The Egyptian press has carried reports of Libyan threats to expel all Egyptian workers. Although the countries severed relations after an armed confrontation eight years ago, western diplomats estimate that about 100,000 Egyptians are still employed in Libya.

Egyptian President Hosni Mubarak, in a blistering verbal assault on Qaddafi 10 days ago, accused him of trying to turn his economic woes into a political attack on Egypt.

Qaddafi should "admit to his countrymen that he wasted his country's wealth on adventures and the terrorist acts that he takes pride in supporting and financing everywhere," Mubarak said.

One account of the expulsions in the progovernment daily Akbar el Yom claimed on Aug. 17 that hundreds of thousands of Egyptians in Libya already were on their way to the border crossing at Salum, Egypt. Qaddafi was said to be retaining workers from communist countries instead.

News was circulated of special flights to carry home the expelled workers. They were said to have had all or most of their money taken. The Libyans were reported to have tried to force them to adopt Libyan citizenship. Some reportedly were tortured.

But Egypt as well as Libya appears to be playing politics with the issue.

The money sent home by its "expatriate workers" long has been Egypt's largest source of foreign exchange. As many as 3.5 million of its citizens were said to be working abroad in 1983.

Now many are returning home from the Iraq, Saudi Arabia and other Persian Gulf states as well as Libya, but Egypt has focused its attention on the problems with Tripoli.

The number of Egyptians who actually have left Libya during the past month, according to the daily figures recorded in the press for arrivals overland at Salum and by boat at Alexandria, does not appear to be more than about 6,000. This happened, moreover, at a time when many normally would have come back for the Eid al Adha holiday.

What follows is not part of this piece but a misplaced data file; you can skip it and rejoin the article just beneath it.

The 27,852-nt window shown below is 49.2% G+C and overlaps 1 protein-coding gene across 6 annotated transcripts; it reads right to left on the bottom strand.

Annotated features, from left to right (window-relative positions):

Repeated requests by western reporters for permission to visit Salum, in a restricted military zone about 400 miles northwest of the capital, so far have been denied.

One Egyptian newspaper claimed that the new arrivals were being quarantined because of concerns about outbreaks of plague in Libya.

In several hours spent recently at Cairo Airport meeting planes from Athens (the most frequently used air connection from Libya), American reporters were able to find no one returning from Tripoli.

Some interviews with Egyptians returning from Libya published in Al Ahram last month suggested that their circumstances were not as severe as originally reported. They may be little different than difficulties faced by Egyptian workers squeezed out of other Arab oil states by declining economies.

Egyptians in Iraq, for instance, are under increasing pressure to serve as soldiers for the Iraqi Army in the long, bloody war with Iran. Those returning to Egypt are sometimes strip-searched at Baghdad Airport for concealed items or currency.

By contrast, some of the workers leaving Libya complained to Al Ahram that they were not allowed to bring out as many electrical appliances as they wanted. Some said their bank accounts had been frozen and the amount of money they could repatriate was cut back.

While a few said they were deported, many said they were coming back for the holiday when their reentry visas to Libya were canceled.